Although the Celtic Cross obviously symbioses the Christian religion, in fact its roots are firmly embedded in Pagan history. There are many stone circles within Ireland, Scotland, Wales and England; where a simple cross is predominantly featured. One such place is in Scotland, on the outer Island of Lewis. This simple cross design, with each arm being the same length, is believed to have been the inspiration for Saint Patrick, in his designing of the Celtic Cross that we know and love today.

There are many different theories about what the Celtic Cross actually means, other than obviously being a religious symbol. One possible meaning is that the arms of the cross depict the different times of day; so the morning, afternoon, evening and night-time. Another theory is that the four arms of the Celtic Cross represent different human qualities such as those of energy, the self, wisdom and nature. Probably the most common theory though, is that of the Celtic Cross representing the four elements of wind, fire, earth and water.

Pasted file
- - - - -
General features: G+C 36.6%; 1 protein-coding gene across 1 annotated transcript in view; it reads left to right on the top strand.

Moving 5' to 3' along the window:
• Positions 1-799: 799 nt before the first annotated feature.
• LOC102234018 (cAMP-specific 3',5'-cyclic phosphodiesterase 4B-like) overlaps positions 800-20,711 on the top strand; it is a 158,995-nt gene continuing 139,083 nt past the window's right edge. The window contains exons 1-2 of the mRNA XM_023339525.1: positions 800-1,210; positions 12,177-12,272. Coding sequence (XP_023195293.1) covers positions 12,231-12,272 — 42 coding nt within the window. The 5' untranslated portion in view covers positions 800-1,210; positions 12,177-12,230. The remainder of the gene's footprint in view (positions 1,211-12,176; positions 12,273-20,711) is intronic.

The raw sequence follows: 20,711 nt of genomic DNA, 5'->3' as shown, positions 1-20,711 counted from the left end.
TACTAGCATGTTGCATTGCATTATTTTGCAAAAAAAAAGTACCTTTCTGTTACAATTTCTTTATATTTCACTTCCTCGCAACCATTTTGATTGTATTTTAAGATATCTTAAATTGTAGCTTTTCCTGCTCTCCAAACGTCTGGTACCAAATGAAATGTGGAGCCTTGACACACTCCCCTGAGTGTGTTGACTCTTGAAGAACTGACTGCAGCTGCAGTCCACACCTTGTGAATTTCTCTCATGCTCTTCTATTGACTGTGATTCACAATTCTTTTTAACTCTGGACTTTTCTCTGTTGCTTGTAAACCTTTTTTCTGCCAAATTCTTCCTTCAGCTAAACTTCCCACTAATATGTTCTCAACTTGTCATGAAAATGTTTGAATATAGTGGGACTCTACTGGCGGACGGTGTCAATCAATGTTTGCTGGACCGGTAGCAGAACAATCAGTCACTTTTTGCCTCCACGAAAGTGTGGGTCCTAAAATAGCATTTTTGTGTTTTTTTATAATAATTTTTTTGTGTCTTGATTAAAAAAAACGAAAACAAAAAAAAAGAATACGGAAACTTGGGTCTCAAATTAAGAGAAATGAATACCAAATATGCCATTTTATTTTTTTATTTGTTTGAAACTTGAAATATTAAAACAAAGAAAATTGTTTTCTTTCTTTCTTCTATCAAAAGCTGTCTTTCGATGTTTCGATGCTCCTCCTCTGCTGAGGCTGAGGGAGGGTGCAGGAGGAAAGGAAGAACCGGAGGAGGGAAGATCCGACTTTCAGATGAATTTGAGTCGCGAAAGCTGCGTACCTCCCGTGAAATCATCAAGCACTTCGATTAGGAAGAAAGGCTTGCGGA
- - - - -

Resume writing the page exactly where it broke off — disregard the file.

If you ever plan to visit Ireland, the birthplace of the Celtic Cross, then you will mainly see Celtic Cross’s as the headpiece on a gravestone. This was incredibly popular around the Eighteenth Century.

The history of the Celtic Cross most certainly is a fascinating one, with many theories and interlinking stories surrounding its design and meaning. Hopefully you will get to see one and see its true beauty and meaning for yourself.

Celtic Cross